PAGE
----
Relaxing whilst doing Competition Law is not an Oxymoron

On the possible ex ante regulation of online platforms (II): line of business restrictions (OECD round table)

with 2 comments

OECD Competition Law and Policy | LinkedIn

Discussions about the ex ante regulation of platforms are becoming ever more prominent. I do not think any reader is unaware of yesterday’s announcements by the European Commission relating to the development of new tools in the competition and the ex ante regulation arena (see here and here).

As these debates gather momentum, the OECD has set up a panel on an issue that is central to them. You will be able to find here all the info on the upcoming round table (Monday of next week), including a background note and a set of videos featuring, among others, yours truly (feedback most welcome!). The presentation I used in the video can be found here. Big thanks, by the way, to Chris Pike (OECD), who also prepared the background note.

The panel is devoted to line of business restriction, that is, the different regulatory techniques used to limit the ability of a firm to take part in an adjacent activity. It is a topic address in Martin Cave‘s legendary ‘Six Degrees of Separation’, still one of the best titles of all time for a paper (see here).

The topic is a classic one in utilities regulation. A substantial fraction of debates in telecoms relates to the separation of the local loop from other activities (in particular, retail activities like broadband). In the energy sector, the separation of natural monopoly segments (transmission and distribution) from the rest of the activities (generation and supply) is also a central aspect.

The idea of separation has made a comeback. Some advocate the same approach to separation in relation to online platforms. Some advance the idea that Big Tech firms like Google or Amazon should be subject to some form of separation across their different activities.

In my presentation, I introduce the various degrees of separation as points along a spectrum: from the least intrusive (transparency obligations) to the most intrusive (structural divestiture). This is how I see it:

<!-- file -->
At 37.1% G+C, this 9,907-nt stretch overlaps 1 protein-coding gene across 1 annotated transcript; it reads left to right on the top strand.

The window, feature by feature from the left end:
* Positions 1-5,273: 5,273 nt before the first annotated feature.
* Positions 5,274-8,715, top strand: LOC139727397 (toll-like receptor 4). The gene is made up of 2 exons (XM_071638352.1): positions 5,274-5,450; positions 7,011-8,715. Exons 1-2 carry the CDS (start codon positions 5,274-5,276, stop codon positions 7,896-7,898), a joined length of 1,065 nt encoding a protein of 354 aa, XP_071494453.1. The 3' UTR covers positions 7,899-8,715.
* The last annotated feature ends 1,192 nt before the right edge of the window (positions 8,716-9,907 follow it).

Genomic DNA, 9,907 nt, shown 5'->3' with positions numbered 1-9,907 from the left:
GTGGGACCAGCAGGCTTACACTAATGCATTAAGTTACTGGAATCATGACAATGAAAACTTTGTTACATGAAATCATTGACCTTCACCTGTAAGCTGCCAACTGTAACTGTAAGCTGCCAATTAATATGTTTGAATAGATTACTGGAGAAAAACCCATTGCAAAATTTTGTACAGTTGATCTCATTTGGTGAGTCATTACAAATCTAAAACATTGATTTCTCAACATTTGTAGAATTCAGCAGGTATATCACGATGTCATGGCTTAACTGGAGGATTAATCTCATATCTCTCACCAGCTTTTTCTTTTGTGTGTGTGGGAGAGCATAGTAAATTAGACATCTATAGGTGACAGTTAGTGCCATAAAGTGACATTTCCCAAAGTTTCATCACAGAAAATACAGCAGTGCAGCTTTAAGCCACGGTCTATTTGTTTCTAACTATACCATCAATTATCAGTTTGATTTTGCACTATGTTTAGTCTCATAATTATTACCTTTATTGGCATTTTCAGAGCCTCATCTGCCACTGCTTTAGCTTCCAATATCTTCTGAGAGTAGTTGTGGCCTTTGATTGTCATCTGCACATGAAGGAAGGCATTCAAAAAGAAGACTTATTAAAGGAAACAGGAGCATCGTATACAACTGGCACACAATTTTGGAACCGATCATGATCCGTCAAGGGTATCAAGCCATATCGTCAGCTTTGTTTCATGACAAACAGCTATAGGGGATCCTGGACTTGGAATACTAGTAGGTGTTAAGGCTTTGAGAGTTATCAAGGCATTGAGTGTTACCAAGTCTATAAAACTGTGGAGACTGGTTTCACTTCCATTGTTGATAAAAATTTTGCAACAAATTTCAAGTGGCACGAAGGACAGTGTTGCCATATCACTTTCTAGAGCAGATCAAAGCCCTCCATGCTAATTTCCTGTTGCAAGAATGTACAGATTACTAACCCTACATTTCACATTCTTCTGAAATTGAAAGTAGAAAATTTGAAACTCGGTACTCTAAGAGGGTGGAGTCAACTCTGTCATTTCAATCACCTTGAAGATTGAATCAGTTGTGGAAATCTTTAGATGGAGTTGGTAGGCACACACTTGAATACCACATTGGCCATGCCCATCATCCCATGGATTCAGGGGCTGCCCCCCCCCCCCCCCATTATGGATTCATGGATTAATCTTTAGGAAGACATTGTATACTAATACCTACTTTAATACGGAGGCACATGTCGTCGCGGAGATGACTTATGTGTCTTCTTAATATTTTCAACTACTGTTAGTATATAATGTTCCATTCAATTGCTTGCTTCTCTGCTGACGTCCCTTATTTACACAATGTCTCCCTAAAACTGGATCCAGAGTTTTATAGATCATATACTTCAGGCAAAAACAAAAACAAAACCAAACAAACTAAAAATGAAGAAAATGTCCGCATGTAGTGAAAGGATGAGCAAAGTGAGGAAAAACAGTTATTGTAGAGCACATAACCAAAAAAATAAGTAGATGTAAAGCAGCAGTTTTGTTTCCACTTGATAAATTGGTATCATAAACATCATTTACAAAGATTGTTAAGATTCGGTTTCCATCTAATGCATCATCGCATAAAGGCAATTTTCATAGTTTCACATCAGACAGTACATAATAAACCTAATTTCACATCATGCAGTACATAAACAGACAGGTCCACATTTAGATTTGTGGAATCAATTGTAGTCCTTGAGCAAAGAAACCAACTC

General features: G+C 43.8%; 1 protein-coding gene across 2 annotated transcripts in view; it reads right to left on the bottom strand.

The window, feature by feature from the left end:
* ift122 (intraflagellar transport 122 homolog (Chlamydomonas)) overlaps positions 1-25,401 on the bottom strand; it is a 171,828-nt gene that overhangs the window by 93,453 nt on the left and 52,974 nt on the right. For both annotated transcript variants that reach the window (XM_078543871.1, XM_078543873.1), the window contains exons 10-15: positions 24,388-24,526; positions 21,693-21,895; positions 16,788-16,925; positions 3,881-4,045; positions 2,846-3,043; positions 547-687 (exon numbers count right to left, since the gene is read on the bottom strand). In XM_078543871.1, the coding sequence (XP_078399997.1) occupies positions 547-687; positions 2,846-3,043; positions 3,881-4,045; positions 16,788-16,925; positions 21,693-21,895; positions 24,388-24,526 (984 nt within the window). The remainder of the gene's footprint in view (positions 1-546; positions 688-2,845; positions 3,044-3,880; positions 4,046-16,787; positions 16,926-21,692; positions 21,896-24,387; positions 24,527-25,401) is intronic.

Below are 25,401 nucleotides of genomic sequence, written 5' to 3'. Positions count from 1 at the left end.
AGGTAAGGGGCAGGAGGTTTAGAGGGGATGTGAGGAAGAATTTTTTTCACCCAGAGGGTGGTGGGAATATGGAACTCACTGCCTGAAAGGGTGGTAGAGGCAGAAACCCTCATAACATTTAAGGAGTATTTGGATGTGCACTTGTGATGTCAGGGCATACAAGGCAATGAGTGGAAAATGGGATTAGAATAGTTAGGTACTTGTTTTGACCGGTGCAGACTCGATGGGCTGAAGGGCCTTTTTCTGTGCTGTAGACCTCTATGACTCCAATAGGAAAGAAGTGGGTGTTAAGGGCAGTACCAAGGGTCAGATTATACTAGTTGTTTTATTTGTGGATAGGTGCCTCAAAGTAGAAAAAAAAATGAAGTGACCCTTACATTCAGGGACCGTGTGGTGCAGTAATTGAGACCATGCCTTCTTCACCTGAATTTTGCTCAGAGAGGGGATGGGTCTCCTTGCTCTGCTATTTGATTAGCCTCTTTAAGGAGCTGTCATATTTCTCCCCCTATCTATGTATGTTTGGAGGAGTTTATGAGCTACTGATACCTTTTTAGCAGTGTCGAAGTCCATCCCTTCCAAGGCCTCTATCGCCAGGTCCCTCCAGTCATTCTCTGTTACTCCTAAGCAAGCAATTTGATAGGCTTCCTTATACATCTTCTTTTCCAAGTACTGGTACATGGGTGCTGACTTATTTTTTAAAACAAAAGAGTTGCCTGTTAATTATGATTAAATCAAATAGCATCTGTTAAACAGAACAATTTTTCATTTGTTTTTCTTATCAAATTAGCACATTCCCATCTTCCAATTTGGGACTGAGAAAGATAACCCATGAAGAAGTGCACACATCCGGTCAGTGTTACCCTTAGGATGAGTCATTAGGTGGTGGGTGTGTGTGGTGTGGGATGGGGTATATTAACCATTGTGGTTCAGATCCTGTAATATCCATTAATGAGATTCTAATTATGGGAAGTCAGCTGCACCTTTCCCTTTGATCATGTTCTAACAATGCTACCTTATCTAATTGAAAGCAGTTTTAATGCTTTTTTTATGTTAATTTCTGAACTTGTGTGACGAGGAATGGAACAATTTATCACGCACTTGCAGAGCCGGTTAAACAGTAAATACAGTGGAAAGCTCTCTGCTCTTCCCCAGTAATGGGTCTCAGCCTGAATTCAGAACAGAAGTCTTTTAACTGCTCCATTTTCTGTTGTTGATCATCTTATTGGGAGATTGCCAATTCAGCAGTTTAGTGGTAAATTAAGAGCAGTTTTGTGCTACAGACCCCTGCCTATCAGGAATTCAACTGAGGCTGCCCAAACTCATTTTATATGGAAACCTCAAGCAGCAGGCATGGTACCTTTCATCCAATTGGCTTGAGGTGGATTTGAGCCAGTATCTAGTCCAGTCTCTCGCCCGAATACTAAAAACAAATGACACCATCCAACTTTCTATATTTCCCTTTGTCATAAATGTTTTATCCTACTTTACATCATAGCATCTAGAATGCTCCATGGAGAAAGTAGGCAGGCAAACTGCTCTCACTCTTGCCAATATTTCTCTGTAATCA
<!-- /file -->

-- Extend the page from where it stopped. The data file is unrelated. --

Line of business

The fundamental point I make in the presentation is that the choice between one end of the spectrum or the other seems to depend on two factors: the rate of innovation and the efficiencies resulting from the activity.

In particular, the greater the degree of innovation on a particular market or industry, the greater the reluctance to go for the most intrusive options. It is not a surprise that telecoms authorities have so far been very cautious about mandating the structural separation of the local loop from the rest of activities.

What about online platforms? What lessons can we draw from utilities regulation?

First, they are closer to telecoms in terms of innovation than to any other network industry. Thus, we should be greatly cautious about structural separation.

Second, online platforms makes the task of separation much more difficult. For all the innovation and the efficiencies, the set of problems in telecoms is relatively narrow and well-defined, and similar solutions make sense across the board.

In the context of online platforms, on the other hand, markets are much more heterogeneous. An online platform can be dominant in its core segment and have a marginal role in an adjacent one. As a result, the adoption of regulatory solutions can be considerably trickier. It is not clear how they can be crafted.

And with that open question, I leave it for the panel discussion…

I look forward to your comments!






Written by Pablo Ibanez Colomo

3 June 2020 at 9:31 am

Posted in Uncategorized

2 Responses

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  1. Hi Pablo,

    Great presentation, and wonderful summary. I have a suggestion on something you may want to elaborate in your presentation.

    You say that:

    • The greater the rate of innovation on a given market, the greater the reluctance to engage in intrusive remedies.

    • Similarly, the larger the scope for efficiencies resulting from vertical integration the greater the reluctance to undo it.

    Intuitively, this makes sense: innovation is thought to provide the greatest benefits to consumers in the long run, and we do not want to curtail that; and we accept vertical integration much more easily than horizontal integration because we assume it produces efficiencies.

    However, this intuition seems limited to a ‘normative’ argument as to when (not) to engage in activity separation within existing firms, and you seem to be making a descriptive argument that this is what happens in the real world. If you could elaborate on the sources or provide examples, I think it would greatly enrich your argument.

    Again, great piece.




    3 June 2020 at 11:28 am

    • Thanks so much, Pedro

      My argument is both normative and positive. I was not able to fully develop it in 15 (ahem, 18) minutes, but I look forward to doing so in the context of the round table.

      All the best!

      Pablo Ibanez Colomo

      3 June 2020 at 4:59 pm

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